Medicaid Expenditures Increased by 5.3% in 2007, Led By Acute Care Spending Growth
This brief presents analysis of the latest available Medicaid spending and enrollment data to examine recent trends in program enrollment, total spending, spending by service, and spending per enrollee. The focus is on spending changes between 2006 and 2007, with historical context also provided.
After Medicaid spending declined in 2006 for the first time in the program’s history, spending climbed by 5.3 percent in 2007. In raw dollars, spending increased to $330.8 billion in 2007, up from $314.2 billion the year before. Main contributors to this growth included increases in spending on hospital inpatient care, Medicaid managed care and hospital outpatient care, with particularly large increases in a small number of states driving the overall trend.
Medicaid spending grew between 2006 and 2007 despite enrollment declines of 0.6 percent, defying historical patterns in which growth in Medicaid spending had been driven primarily by enrollment growth. In 2007, spending growth was related not to enrollment growth but rather to increases in the growth rate of spending per enrollee, particularly for acute care services. The current economic recession, however, suggests that Medicaid spending is likely to revert to historical patterns and grow along with enrollment increases.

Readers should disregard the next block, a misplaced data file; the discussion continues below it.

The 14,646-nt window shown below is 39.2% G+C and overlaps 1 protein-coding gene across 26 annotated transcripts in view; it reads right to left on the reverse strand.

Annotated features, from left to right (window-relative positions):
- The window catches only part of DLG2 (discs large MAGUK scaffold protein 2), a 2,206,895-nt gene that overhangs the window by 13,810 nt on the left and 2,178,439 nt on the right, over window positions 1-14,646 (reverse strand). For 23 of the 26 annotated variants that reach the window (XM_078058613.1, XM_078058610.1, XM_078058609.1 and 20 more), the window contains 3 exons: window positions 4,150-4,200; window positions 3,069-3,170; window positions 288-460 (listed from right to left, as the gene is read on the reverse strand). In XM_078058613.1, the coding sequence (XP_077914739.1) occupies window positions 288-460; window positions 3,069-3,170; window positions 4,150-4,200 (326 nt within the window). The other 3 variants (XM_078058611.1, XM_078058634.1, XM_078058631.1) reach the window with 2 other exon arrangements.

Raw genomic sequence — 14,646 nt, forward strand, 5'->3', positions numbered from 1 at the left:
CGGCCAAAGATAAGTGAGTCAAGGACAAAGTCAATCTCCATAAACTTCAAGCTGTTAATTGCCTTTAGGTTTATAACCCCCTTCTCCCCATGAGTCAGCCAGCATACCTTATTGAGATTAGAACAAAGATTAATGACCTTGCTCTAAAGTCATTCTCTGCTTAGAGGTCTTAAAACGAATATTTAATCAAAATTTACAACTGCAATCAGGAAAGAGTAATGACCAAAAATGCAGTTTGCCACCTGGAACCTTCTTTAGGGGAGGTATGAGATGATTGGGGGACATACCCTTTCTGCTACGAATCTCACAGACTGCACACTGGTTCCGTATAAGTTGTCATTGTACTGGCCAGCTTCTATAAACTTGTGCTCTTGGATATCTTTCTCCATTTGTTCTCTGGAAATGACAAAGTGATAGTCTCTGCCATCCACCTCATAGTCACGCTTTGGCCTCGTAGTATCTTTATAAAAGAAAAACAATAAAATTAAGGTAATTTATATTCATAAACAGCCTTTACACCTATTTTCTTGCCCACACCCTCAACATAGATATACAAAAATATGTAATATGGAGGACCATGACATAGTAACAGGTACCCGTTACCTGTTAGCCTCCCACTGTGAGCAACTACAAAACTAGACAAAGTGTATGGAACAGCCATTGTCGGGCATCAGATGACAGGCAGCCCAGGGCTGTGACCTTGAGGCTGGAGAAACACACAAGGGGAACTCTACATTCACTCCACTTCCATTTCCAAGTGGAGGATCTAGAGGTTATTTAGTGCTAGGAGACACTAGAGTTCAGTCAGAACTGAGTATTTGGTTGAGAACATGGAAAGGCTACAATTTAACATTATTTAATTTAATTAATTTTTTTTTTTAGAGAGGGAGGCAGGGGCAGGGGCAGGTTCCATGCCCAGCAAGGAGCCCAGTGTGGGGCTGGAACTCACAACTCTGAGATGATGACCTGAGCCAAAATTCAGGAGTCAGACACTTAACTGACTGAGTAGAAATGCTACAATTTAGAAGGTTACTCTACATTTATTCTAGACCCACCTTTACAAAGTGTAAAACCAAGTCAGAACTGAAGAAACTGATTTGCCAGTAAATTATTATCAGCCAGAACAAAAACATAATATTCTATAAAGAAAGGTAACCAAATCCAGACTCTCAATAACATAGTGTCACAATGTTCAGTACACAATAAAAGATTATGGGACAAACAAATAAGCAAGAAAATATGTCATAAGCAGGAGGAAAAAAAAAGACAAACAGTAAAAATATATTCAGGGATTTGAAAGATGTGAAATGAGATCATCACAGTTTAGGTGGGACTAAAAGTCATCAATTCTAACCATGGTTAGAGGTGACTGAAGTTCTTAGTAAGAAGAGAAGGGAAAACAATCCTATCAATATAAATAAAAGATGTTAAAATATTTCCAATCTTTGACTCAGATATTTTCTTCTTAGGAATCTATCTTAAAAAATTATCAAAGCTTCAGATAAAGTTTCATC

Over the entire 2000 to 2007 period, annual growth in Medicaid spending per enrollee was considerably slower (4.8%) than growth in per capita national health expenditures (6.5%).
Issue Brief (.pdf)
also of interest
- Renewals in Medicaid and CHIP: Implementation of Streamlined ACA Policies and the Potential Role of Managed Care Plans
- Year Two of the ACA Coverage Expansions: On-the-Ground Experiences from Five States
- Medicaid Delivery System and Payment Reform: A Guide to Key Terms and Concepts
- Mapping Medicaid Delivery System and Payment Reform